By Patrick Morrisey
Over the past year, several state attorneys general have sought to subpoena from ExxonMobil and the Competitive Enterprise Institute, a non-profit think tank, millions of records relating to climate change. Among them are the attorneys general from New York, Massachusetts, and the U.S. Virgin Islands.
These attorneys general are not targeting false information intended solely to induce a commercial transaction. They have sought information on donations made to think tanks and advocacy groups. One subpoena included a demand for communications between ExxonMobil and a number of journalists…
Attorneys general have a duty to vigorously defend the First Amendment. Unfortunately, burdensome and far- reaching subpoenas are punishing companies with which some attorneys general disagree, and chilling debate on an issue of public importance.
As the United States Supreme Court has said, “free speech, thought, and discourse are … a foundation of our freedom.” If the government objects to speech, “the remedy to be applied is more speech, not enforced silence.”
By Eugene Volokh
While decisions of the United States Supreme Court have concluded that an attorney’s free speech rights are circumscribed to some degree in the courtroom during a judicial proceeding and outside the courtroom when speaking about a pending case, Model Rule 8.4(g) extends far beyond the context of a judicial proceeding to restrict speech or conduct in any instance when it is “related to the practice of law” [including, among other things,] … [“]participating in bar association, business or social activities in connection with the practice of law.[“] Given the broad nature of this rule, a court could apply it to an attorney’s participation in a continuing legal education panel discussion, authoring a law review article, or informal conversations at a bar association event…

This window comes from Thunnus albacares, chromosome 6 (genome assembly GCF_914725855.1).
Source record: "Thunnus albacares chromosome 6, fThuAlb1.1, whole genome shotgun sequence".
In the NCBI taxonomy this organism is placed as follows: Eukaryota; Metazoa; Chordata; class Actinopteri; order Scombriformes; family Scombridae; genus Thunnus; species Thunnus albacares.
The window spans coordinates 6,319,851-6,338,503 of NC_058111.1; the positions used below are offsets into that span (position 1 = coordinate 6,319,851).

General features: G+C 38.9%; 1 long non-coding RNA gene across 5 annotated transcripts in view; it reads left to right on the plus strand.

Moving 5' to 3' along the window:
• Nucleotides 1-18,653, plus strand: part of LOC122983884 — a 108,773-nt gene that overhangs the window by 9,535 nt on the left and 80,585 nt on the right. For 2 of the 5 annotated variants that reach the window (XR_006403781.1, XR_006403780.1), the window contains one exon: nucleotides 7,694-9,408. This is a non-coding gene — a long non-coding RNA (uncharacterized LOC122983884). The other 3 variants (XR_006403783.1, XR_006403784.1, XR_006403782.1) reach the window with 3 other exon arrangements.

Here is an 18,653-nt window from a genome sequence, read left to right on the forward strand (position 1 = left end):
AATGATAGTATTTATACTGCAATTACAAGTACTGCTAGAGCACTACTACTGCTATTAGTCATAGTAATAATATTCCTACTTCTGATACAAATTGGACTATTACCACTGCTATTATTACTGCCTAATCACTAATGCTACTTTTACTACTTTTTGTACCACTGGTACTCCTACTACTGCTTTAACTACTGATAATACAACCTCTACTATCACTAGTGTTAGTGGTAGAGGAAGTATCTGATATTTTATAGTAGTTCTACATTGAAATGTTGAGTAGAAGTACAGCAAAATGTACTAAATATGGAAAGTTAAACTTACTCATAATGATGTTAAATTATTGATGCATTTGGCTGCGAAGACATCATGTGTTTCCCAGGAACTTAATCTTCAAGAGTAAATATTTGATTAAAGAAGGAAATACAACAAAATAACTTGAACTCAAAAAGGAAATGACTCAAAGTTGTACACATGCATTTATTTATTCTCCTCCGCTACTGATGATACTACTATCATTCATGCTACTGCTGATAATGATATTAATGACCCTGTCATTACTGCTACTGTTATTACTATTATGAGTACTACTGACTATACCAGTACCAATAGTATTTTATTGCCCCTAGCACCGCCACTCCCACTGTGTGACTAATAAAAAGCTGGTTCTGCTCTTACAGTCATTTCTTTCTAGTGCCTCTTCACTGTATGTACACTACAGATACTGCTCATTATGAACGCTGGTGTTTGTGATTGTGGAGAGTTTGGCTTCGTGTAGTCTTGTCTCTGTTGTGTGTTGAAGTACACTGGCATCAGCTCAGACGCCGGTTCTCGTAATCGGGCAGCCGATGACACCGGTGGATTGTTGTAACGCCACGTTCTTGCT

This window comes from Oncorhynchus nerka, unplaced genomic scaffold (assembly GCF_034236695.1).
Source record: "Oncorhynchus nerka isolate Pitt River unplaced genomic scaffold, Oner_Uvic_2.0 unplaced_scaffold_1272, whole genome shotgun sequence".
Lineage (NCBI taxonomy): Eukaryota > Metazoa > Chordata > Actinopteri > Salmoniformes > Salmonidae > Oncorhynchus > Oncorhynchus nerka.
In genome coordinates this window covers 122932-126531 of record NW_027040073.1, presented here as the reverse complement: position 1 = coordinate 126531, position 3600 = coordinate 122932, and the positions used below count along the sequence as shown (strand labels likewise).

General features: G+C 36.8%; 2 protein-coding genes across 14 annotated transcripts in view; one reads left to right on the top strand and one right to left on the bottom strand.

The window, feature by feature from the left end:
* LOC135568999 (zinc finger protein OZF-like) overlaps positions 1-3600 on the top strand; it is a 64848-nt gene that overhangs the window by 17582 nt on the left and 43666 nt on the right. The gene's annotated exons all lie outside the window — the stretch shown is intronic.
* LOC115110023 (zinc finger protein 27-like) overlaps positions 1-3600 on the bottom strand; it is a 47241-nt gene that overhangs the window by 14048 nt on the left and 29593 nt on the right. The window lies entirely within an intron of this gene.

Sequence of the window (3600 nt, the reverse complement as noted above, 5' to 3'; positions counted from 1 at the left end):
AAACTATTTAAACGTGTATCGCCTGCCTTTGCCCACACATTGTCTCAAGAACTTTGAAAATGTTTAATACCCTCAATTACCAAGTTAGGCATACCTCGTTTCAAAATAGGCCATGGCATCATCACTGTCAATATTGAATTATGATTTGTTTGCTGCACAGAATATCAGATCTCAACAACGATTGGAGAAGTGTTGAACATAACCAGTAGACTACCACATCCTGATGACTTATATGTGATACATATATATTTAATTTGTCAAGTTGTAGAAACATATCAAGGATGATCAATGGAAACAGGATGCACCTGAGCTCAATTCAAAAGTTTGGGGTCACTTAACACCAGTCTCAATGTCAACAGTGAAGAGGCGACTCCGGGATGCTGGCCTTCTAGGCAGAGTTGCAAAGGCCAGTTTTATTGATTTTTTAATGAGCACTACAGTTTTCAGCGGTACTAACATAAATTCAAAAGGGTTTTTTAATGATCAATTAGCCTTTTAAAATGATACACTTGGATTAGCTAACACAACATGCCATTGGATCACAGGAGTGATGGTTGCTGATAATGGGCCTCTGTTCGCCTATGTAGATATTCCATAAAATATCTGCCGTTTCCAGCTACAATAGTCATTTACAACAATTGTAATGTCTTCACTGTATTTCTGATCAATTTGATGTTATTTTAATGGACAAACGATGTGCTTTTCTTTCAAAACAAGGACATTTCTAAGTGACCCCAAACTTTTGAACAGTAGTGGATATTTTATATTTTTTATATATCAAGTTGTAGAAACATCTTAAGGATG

A court would likely conclude that the American Bar Association’s Model Rule of Professional Conduct 8.4(g), if adopted in Texas, would unconstitutionally restrict freedom of speech, free exercise of religion, and freedom of association for members of the State Bar. In addition, a court would likely conclude that it was overbroad and void for vagueness.
By Kenneth P. Doyle
The Federal Election Commission has voted unanimously not to pursue allegations of illegal coordination against the campaign of Katie McGinty, the 2016 Democratic U.S. Senate nominee in Pennsylvania.